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Lebanon: 128 Dictators or More to Revolt Against?

While the Arab world has been and is still revolting against its dictators, the situation in Lebanon is a bit different and more complex. According to activists Imad Bazzi and Ali Fakhry, the Lebanese people are suffering from 128 dictators, who make up the Lebanese Parliament, and a sectarian regime. They both decided on the 16th of February to practice their right as Lebanese citizens and speak out loud against this situation. Here's how it went and how the Lebanese on line community reacted to this move.

The Lebanese parliament building in downtown Beirut. Image by Flickr user nathanm (CC BY-NC-SA 2.0).

The Lebanese parliament building in downtown Beirut. Image by Flickr user nathanm (CC BY-NC-SA 2.0).

Before announcing what the two activists intended to do, Imad posted a statement where he talked about the Lebanese situation and his dreams of change since Lebanon is not different from its neighbours, Egypt or Tunisia. He explained it by stating the problems in the country like corruption and the lack of freedom of speech, fair elections, social justice and medical insurance, among other grievances. He blamed the politicians for all of those issues saying:

سؤال بديهي، من هو المسبب؟ وهل هناك حاجة الى تحليل السبب والمسبب؟ اليس الأمر واضحاً؟ اليست الطبقة السياسية اللبنانية من اغنياء الحرب وامراءها والمتاجرين بالموتى مسؤولة عما عصف بالبلاد منذ ما قبل 1975 الى اليوم؟ اليسوا هم ذاتهم من قضم حقوقنا وباعها، وإن لم يفعلوا ذلك بالمال فعلوه بتعطيل اي اساس لأي حراك ديمقراطي في البلاد بالتهديد بالويل والثبور وعظائم الأمور؟

Here's a question, whose fault is it? Is there a need to analyse what was done and who did it? Isn't it obvious? Isn't it the Lebanese political layer of rich warlords and those who trade in blood who are behind what plagued the country from 1975 till today? Aren't they the same people who took our rights, either by money or threatening any democratic movement?

On the 16th of February, Imad, who describes himself as a full time blogger, and his activist friend Ali Fakhry decided to announce their rejection to the sectarian regime by sneaking into the Parliament building in down town Beirut and holding two banners which read: “Egypt had one dictator, we have 128″ and “The people want the sectarian regime down” in Arabic. In no time they were faced by the police who threatened them, ripped their banners off and deleted the images on a digital camera they had with them.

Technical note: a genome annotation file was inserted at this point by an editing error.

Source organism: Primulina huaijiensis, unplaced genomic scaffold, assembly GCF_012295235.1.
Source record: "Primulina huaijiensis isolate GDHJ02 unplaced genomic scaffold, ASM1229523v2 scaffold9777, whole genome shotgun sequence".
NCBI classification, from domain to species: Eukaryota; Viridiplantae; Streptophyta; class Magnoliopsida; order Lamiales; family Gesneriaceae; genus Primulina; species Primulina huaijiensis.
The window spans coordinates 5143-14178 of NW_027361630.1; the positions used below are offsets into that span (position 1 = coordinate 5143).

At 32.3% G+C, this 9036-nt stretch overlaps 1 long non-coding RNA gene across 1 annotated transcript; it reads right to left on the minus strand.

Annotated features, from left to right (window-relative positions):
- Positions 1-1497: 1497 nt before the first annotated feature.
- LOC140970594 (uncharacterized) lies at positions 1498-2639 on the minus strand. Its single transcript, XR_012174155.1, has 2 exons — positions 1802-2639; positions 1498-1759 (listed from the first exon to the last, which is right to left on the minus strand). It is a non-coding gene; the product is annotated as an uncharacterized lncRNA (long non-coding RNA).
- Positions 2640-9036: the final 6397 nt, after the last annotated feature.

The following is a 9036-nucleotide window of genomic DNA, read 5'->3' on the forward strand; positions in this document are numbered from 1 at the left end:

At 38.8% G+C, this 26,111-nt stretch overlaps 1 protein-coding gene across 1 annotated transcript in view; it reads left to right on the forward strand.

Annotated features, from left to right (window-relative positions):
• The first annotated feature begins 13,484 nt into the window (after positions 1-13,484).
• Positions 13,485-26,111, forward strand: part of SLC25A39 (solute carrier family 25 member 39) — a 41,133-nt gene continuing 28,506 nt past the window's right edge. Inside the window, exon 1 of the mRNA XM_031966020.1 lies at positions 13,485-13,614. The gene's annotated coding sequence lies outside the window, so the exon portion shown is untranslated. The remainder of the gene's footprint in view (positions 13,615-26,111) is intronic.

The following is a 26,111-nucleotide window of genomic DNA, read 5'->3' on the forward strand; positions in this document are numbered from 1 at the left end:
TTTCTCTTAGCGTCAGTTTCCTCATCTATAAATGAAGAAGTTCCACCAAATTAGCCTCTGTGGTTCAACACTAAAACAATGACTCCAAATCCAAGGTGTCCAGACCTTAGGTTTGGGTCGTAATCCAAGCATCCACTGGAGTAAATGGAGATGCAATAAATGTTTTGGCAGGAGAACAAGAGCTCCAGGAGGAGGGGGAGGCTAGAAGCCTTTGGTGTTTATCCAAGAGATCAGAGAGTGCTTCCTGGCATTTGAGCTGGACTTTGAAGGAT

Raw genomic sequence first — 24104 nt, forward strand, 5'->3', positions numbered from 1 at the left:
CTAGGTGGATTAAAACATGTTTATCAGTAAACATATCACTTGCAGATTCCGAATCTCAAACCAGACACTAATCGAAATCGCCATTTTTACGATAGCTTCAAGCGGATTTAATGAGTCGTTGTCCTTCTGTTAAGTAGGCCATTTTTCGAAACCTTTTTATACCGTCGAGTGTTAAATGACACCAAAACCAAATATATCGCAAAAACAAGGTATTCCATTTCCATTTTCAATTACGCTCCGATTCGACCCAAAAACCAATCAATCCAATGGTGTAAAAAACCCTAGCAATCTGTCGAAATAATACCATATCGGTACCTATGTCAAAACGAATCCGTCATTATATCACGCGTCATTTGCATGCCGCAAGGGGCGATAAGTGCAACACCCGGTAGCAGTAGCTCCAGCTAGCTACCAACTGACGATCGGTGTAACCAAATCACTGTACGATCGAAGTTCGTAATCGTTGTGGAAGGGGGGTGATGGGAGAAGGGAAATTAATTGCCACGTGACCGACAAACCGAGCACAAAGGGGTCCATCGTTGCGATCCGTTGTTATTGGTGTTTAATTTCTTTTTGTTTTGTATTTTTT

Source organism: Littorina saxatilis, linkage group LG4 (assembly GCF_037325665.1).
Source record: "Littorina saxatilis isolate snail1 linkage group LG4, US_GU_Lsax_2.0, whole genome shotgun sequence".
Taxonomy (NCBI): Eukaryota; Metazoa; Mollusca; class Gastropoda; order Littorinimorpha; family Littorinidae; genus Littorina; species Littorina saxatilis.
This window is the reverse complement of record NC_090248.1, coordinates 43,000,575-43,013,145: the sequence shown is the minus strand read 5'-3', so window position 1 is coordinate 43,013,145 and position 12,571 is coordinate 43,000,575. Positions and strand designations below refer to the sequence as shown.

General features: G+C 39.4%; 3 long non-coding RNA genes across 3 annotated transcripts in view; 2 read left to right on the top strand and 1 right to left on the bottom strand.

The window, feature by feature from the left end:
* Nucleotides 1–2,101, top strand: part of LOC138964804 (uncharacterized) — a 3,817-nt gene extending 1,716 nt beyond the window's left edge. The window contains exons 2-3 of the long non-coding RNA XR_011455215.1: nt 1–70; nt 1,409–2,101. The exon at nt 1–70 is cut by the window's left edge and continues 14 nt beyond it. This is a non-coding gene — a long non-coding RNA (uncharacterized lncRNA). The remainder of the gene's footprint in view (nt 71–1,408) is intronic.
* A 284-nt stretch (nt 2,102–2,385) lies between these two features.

The Lebanese twitosphere's reaction was torn between supporting and making fun of what they called a foolish stunt that was more entertaining than useful.

Below are some of the supporting tweets:

@Emiliehasrouty:@TrellaLB wut u did was fab, most of us were behind their laptops with a cup of coffee, warm & safe… Respect… & #Saba7o :)

@maheriskandar: #feb16 its not foolish! if you cant find a job, buy a house, think that electricity must be 24/24, and against secterianism: REVOLT

@LebaneseVoices: #feb16 didn't need to be a big-bang but it showed the metal of many. those that rant about change but really never care enough to try.

Other tweeps had different opinions:

@footnem: I guess #Feb16 is just an attempt by @TrellaLB to be the new @ghonim

@FadyRoumieh: For all those considering burning themselves in Martyr Square today – Think again. It's Raining, u will NOT, I repeat, will NOT catch fire!

@footnem: it's a no man revolution since howe mich 3erif RT @sam_lb: It appears to be a one man revolution… As in only one man knows about it #Feb16

The following day, Imad wrote a post[Ar] at his blog Trella about what happened, which he concluded saying:

كلمة اخيرة ، ردود الفعل حول الموضوع لا تهم ، تأييدكم ام إعتراضكم ليس المغزى، واشكركم جزيل الشكر لانكم انتم من حقق هدف التحرك، إن اطلقتم النكات الغبية او ابديتم التأييد، لا يهم، فالمهم انكم حاورتم وناقشتم، وهذا هو المطلوب، Mission Accomplished

One last word, the reactions to what happened don't matter. Your support or objection is not the point. And I thank you very much because you have achieved what this movement targeted. If you told stupid jokes or showed your support, it doesn't matter. What matters is that you discussed it and that's the goal. Mission Accomplished

What would it take for the Lebanese people to revolt? You can check the hashtag #UniteLB on Twitter for examples of what today's Lebanese people want.

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